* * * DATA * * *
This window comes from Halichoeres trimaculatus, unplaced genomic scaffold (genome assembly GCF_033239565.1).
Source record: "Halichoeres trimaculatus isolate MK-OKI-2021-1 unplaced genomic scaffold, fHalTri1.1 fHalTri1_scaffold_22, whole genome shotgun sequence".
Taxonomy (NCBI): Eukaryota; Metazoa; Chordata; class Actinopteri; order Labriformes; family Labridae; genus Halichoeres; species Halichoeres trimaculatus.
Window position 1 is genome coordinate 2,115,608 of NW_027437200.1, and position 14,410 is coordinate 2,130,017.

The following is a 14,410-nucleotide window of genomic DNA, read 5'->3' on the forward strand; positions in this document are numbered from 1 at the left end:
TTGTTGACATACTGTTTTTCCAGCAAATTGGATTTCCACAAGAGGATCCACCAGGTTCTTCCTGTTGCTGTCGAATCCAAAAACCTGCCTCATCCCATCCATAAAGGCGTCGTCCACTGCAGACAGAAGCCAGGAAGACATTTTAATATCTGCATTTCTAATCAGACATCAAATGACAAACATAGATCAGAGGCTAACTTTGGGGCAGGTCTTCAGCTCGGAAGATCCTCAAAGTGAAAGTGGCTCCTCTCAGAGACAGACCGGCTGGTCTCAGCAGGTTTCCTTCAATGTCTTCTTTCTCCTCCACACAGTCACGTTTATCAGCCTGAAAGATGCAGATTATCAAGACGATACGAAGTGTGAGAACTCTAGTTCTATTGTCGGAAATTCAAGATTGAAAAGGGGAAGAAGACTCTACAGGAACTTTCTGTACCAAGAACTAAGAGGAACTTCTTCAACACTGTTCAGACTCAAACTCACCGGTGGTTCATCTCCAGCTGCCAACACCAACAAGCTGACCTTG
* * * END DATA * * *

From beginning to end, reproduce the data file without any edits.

This window comes from Halichoeres trimaculatus, unplaced genomic scaffold (genome assembly GCF_033239565.1).
Source record: "Halichoeres trimaculatus isolate MK-OKI-2021-1 unplaced genomic scaffold, fHalTri1.1 fHalTri1_scaffold_22, whole genome shotgun sequence".
Taxonomy (NCBI): Eukaryota; Metazoa; Chordata; class Actinopteri; order Labriformes; family Labridae; genus Halichoeres; species Halichoeres trimaculatus.
Window position 1 is genome coordinate 2,115,608 of NW_027437200.1, and position 14,410 is coordinate 2,130,017.

The following is a 14,410-nucleotide window of genomic DNA, read 5'->3' on the forward strand; positions in this document are numbered from 1 at the left end:
TTGTTGACATACTGTTTTTCCAGCAAATTGGATTTCCACAAGAGGATCCACCAGGTTCTTCCTGTTGCTGTCGAATCCAAAAACCTGCCTCATCCCATCCATAAAGGCGTCGTCCACTGCAGACAGAAGCCAGGAAGACATTTTAATATCTGCATTTCTAATCAGACATCAAATGACAAACATAGATCAGAGGCTAACTTTGGGGCAGGTCTTCAGCTCGGAAGATCCTCAAAGTGAAAGTGGCTCCTCTCAGAGACAGACCGGCTGGTCTCAGCAGGTTTCCTTCAATGTCTTCTTTCTCCTCCACACAGTCACGTTTATCAGCCTGAAAGATGCAGATTATCAAGACGATACGAAGTGTGAGAACTCTAGTTCTATTGTCGGAAATTCAAGATTGAAAAGGGGAAGAAGACTCTACAGGAACTTTCTGTACCAAGAACTAAGAGGAACTTCTTCAACACTGTTCAGACTCAAACTCACCGGTGGTTCATCTCCAGCTGCCAACACCAACAAGCTGACCTTG